In 1979, the year I turned six years old, the women of Iran lost the rights to sing and ride a bicycle in public. Revolutionary leader Ayatollah Khomeini had taken over the country and implemented the strictest interpretation of Sharia law. That meant women’s rights were cut in half: Female heirs would inherit half the amount of male heirs, and two female witnesses became equal to one male witness. Women judges were stripped of their positions. Hijabs became compulsory for all women. Buses became segregated by gender, so women had to sit in the back—veiled, sweaty, and crammed together just because they were cursed with two X chromosomes.
Since then, some of these modesty laws have loosened, but headscarves are still mandatory. In May of 2017, US-based journalist and activist Masih Alinejad started White Wednesdays, a weekly invitation to Iranian women to protest the compulsory law by wearing a white headscarf or taking theirs off. Although it’s been going on for nearly a year, the campaign has gained new momentum in the past few weeks.
On December 27 of last year, a 31-year-old Iranian woman named Vida Mohaved climbed on top of a telecom box on a busy corner of Enghelab street in Tehran. With her white headscarf tied it to a stick, she waved it in the air in protest. She was arrested shortly after, but photos of her shared on social media have inspired others to do the same. Another woman, Narges Hosseini, was arrested on January 29 for mimicking her demonstration, this time with a bright red hijab. She is being held on a $135,000 bail. Rather than dissuading activists, though, Hosseini’s arrest fueled an unprecedented wave of similar protests resulting in the arrest of at least 29 other women and has spread to other cities including Shiraz and Isfahan. Men and women in full chador have joined in, waving symbolic headscarves. Some protestors have even begun burning their hijabs.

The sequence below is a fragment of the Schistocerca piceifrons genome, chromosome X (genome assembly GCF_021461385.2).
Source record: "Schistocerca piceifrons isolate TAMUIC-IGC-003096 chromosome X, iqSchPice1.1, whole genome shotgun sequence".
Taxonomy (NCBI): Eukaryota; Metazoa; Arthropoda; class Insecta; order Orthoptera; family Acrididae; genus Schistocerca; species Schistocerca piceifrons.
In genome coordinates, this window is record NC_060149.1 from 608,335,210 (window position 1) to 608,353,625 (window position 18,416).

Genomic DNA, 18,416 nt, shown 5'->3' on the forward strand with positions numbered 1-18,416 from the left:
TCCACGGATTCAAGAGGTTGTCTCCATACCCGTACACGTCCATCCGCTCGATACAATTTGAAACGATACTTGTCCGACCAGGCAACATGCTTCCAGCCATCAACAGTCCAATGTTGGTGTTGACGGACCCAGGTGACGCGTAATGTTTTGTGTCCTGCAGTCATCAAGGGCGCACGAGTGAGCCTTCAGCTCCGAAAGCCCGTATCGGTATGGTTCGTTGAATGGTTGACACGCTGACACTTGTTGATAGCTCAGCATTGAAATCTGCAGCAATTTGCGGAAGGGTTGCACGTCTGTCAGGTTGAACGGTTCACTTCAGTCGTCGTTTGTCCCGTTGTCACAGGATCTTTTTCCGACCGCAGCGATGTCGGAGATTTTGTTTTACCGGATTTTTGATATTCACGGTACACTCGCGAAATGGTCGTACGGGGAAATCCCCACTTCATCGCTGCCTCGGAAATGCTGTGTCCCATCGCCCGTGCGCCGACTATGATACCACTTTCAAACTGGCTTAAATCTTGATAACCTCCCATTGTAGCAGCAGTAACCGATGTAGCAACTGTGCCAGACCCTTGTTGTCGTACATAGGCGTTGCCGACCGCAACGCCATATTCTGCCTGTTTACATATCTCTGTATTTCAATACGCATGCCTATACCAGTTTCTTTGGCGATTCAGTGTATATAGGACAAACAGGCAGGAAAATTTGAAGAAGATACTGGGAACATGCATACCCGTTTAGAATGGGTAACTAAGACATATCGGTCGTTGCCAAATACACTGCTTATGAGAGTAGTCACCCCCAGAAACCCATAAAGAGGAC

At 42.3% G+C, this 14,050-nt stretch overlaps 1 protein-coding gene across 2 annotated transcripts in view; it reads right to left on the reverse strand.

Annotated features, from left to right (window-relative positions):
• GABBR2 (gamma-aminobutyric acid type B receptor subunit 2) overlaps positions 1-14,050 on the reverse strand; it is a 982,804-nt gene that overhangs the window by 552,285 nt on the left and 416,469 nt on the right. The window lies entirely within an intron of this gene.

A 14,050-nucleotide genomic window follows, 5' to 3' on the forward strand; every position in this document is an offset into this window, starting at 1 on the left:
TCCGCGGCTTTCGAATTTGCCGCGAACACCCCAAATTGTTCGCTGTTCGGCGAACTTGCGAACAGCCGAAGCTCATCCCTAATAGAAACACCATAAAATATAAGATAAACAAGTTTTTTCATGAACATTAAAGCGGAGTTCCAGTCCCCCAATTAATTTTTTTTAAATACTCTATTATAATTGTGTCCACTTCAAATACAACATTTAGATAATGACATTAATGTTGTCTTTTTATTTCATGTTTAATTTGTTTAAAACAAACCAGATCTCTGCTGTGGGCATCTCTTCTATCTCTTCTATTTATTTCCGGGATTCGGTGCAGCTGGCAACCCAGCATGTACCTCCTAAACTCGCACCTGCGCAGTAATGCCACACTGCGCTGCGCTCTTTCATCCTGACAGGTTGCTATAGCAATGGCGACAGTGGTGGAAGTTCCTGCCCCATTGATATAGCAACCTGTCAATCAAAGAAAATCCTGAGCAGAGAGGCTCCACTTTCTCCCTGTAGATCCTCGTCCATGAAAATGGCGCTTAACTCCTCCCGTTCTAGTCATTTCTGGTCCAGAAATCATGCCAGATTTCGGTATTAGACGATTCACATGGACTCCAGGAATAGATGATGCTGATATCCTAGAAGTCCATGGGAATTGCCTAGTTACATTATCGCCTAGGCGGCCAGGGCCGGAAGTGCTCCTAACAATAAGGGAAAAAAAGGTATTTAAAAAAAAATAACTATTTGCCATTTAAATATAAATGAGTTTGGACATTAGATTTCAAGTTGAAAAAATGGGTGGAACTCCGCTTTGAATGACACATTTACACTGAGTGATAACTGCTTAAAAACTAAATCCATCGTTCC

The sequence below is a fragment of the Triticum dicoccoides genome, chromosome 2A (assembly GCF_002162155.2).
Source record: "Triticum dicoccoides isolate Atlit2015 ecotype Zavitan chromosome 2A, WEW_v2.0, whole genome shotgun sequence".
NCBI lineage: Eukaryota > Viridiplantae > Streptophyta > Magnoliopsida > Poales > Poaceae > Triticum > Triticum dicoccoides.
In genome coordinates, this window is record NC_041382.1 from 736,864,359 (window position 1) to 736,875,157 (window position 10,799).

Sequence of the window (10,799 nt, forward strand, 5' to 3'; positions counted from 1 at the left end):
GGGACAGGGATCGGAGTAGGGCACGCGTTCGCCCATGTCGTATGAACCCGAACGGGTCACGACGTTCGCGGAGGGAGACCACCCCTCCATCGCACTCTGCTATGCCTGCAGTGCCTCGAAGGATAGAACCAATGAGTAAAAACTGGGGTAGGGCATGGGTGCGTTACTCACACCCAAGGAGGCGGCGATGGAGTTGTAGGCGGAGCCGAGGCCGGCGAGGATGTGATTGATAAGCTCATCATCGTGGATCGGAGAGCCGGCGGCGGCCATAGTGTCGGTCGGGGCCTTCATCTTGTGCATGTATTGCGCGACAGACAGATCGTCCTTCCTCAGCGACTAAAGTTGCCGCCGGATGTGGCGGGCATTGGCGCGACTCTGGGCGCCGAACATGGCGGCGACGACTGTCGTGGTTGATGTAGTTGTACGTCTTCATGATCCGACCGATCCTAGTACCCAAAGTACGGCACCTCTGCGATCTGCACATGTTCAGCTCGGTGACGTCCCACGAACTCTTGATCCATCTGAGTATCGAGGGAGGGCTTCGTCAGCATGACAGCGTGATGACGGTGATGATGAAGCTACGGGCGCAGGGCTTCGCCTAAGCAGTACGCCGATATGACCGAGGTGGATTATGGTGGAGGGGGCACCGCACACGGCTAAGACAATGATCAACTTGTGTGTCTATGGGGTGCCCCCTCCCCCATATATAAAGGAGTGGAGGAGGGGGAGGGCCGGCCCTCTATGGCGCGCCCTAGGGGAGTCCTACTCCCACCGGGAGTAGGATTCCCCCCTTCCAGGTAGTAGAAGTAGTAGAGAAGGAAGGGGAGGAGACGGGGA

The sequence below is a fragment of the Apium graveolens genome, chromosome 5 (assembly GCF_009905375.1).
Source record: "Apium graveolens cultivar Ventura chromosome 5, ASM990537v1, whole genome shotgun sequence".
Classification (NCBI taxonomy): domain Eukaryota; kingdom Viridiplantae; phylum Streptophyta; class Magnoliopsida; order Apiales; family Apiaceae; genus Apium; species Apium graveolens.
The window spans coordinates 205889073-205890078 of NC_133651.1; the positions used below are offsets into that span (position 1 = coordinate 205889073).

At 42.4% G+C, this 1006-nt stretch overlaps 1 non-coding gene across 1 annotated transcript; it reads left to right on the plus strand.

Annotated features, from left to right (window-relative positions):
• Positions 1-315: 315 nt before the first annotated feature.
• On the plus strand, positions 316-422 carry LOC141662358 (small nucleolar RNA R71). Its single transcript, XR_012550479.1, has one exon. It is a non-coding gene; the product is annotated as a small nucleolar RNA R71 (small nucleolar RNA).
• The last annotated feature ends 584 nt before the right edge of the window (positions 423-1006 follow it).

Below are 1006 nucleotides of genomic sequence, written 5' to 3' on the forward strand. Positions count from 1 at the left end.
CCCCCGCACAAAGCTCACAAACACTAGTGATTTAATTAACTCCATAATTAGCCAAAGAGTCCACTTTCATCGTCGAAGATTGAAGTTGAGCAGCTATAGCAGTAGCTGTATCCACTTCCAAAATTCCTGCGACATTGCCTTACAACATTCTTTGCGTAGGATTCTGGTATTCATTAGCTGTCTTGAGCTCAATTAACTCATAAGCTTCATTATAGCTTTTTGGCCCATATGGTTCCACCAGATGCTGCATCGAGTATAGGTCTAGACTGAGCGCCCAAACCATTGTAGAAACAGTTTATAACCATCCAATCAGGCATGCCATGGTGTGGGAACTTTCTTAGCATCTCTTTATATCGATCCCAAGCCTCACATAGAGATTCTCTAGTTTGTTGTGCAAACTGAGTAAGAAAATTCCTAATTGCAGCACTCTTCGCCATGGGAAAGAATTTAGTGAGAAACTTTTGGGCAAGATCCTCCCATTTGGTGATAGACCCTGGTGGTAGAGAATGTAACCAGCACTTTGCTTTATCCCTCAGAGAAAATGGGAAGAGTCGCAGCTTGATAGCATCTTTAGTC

It feels like we've reached a turning point in protests against modesty laws. But still, the latest protests are part of a long history of resistance for women in Iran. The moment the modesty laws were imposed in 1979, women from different backgrounds—both those who rejected the practice and those who wore hijabs but didn’t believe it should be mandated—banded together and organized. On March 8, more than 100,000 people took to the streets in the Iranian capital. But that was the last time women marched with their heads uncovered. It was too dangerous after that.
Even though I was barely old enough to understand them, the new laws made me tremble with rage. Refusing to accept my fate as a woman, I used my short haircut to pretend to be a boy. I wanted to have the same rights as my male best friend. For a short time, dressed in boy’s clothing, I enjoyed life as I had before the revolution. But soon I began being recognized, and was forced to stop.
These “gender laws” were sometimes unclear, and the punishments seemed random—ranging from fines to stoning—and designed to strike terror. There were schoolyard rumors that women who wore lipstick had their lips cut by razors, but I never met anyone who was forced to endure that.
My friend’s younger sister was whipped by the Morality Police for wearing a skirt in public. She was small when it happened, around the age of five, and was traumatized for years. At the time, half of my sister’s classmates were in prison for newly criminal activities like possessing anti-revolutionary literature and expressing defiant views. My sister’s classmate was arrested and executed without trial, which was not uncommon. She was 16.
Sometime later, my dad ran into the slain girl’s father and asked why she was executed. The man shook his head and said, “They never told us.”
Laughing and running, along with many other everyday activities, were deemed immodest for women and punishable by law. Like most of my peers, I knew something was very wrong. Nevertheless, I pursed my lips whenever laughter gathered in my throat and forced myself to walk when my feet begged me to run.